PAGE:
Government Announces £300 Million for UK 100,000 Genomes Project

The UK government has announced that it will provide £300,000,000 for the UK 100,000 genomes project, which Steven Bradshaw believes could make the UK a global leader in genetic research for cancers and other rare diseases.

Steven Bradshaw, a Prolifically-Published Medical Expert

A prolifically-published medical expert experienced in clinical trial research, Steven Bradshaw acts as a consultant to some of the world’s premier pharmaceuticals companies and think tanks. Most recently, Bradshaw’s 15+ years of industry experience lead to his appointment as European director for MKTXS.

As such, Bradshaw’s experience with issues such as research funding, sees him regularly comment on the funding issues shaping the modern healthcare research landscape. This is why Bradshaw felt he must comment on the latest research funding move by the UK.

UK to Become Global Leader in Genetic Research?

According to news sources such as Pharmatimes, Prime Minister David Cameron’s government has announced a new £300 million investment package for the 100,000 genomes project. It is hoped that this project will act to ensure that the UK becomes a global leader in genetic research in cancer and other rare conditions.

The project is certainly ambitious. By 2017, it hopes to map 100,000 human genomes. It is hoped that this achievement will aid in unlocking the power of human DNA; which can then be used to foster new targeted, personalised, diagnostics and medicines. Eventually, the project hopes that this will herald an end to traditional treatments i.e. chemotherapy.

How Did the Project Receive £300 Million in Funding?

It was earlier this week that David Cameron made the announcement. Specifically, the Prime Minister detailed the release of £300 million in funding via a stream of investment from major parties for the gene mapping research.

In a deal worth £78 million, Illumina’s services were secured for the project. This will also see the injection of roughly £162 million in capital into the research over a span of four years. Meanwhile, the Welcome Trust are set to provide £27 million. This will be spent on a sequencing hub at its Genome Campus close to Cambridge. This will house Genomics England’s operations, as well as those of the Sanger Institute.

Furthermore, £24 million will be provided by the Medical Research Council. These funds will help provide the necessary computing power that will make sure the data can be properly analysed, interpreted and secured. Finally, NHS England has agreed to underwrite £20 million in NHS contributions to the project. NHS England has already initiated work on selecting the first NHS Genomics Medicine Centres.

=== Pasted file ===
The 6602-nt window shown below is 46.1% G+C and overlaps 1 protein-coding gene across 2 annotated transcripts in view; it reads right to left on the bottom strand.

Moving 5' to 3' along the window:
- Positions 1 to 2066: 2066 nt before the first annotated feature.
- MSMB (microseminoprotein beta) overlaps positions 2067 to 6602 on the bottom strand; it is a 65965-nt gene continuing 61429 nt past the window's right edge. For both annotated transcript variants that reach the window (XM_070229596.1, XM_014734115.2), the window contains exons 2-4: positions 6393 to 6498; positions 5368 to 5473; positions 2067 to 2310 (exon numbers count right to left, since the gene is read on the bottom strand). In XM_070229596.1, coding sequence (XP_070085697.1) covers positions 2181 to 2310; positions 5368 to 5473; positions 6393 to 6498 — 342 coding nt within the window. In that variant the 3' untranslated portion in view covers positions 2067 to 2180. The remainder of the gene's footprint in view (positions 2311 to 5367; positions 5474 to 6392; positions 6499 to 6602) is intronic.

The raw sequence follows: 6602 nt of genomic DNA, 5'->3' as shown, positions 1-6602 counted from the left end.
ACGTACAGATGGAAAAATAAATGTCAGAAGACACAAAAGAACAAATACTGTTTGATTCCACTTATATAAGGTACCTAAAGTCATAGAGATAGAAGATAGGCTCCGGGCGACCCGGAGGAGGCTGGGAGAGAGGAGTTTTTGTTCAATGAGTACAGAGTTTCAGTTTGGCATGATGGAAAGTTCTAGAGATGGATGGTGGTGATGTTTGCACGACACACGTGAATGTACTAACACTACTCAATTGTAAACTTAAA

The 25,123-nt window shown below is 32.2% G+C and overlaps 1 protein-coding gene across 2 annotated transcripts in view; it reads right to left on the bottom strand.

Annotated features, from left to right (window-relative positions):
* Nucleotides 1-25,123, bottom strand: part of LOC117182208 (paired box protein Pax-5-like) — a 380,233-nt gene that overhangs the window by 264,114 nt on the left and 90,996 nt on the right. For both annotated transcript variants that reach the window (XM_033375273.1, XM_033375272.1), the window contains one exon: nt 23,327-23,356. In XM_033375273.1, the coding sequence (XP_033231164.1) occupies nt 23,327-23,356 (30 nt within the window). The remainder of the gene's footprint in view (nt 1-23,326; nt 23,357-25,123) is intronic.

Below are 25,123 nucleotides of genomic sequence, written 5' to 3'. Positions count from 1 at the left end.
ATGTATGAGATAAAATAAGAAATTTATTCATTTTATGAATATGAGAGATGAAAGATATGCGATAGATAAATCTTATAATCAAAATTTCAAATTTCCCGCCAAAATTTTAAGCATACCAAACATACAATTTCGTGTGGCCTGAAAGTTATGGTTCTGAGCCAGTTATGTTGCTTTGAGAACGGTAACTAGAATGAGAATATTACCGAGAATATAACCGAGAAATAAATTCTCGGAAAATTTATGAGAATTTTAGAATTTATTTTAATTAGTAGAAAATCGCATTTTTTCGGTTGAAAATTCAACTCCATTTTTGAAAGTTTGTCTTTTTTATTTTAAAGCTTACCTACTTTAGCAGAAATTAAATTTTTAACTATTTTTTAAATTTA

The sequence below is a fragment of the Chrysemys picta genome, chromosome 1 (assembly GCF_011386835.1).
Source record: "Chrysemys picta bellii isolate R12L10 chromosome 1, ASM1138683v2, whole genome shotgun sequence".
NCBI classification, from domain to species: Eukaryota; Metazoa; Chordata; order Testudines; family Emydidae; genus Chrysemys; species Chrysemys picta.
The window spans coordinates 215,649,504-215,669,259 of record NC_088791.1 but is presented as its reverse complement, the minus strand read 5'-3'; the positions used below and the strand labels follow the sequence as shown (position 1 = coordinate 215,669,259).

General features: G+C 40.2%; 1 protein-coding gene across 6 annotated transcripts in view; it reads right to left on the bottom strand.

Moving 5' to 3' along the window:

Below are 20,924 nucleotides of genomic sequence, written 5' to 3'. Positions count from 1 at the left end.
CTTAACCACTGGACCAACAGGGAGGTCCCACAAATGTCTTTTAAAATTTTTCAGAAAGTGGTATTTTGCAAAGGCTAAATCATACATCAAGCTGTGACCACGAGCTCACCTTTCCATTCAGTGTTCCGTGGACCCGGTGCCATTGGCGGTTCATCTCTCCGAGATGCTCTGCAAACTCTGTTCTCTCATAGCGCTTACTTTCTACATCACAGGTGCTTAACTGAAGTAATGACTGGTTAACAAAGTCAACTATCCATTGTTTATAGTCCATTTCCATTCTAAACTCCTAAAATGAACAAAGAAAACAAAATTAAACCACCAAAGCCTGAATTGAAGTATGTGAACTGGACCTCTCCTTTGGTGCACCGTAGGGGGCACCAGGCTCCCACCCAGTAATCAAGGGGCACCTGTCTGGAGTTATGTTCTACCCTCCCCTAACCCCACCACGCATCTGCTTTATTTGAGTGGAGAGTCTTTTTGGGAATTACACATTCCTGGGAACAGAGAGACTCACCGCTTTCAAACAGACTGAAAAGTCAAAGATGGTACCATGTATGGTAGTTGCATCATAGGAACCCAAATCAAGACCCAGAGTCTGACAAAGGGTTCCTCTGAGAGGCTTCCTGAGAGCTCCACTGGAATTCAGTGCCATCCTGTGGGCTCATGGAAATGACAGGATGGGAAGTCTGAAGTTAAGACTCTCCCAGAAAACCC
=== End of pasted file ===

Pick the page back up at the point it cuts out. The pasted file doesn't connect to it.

The Project Will Benefit 40,000

The government went on to say that this project could eventually benefit up to 40,000 people. This is essential, because it will eventually make way for genomics-based treatments to become a part of everyday care throughout the health service.

David Cameron commented on the matter, saying that: “I believe we will be able to transform how devastating diseases are diagnosed and treated in the NHS and across the world, while supporting our best scientists and life science businesses to discover the next wonder drug or breakthrough technology.”

Steven Bradshaw Believes This Project Could Have Numerous Benefits

In Steven Bradshaw’s opinion, this ambitious project could go on to provide innumerable benefits to patients with genetic conditions and it will hopefully provide essential information, through which the medical industry can learn to more effectively target and treat conditions such as cancer and other rare diseases. Should the initiative lead to developing new therapies, given their anticipated high costs, how they will be eventually funded within the NHS will need to be carefully thought through because their development costs alone will likely be very high. It is almost certain that, at least initially, such therapies would only be available in specialised centres and provided to select groups of patients. However, the journey from bench to bedside takes time; the long-term benefits of this project will take time to be known, but this is a great start and further goes to show why we need to invest in clinical research.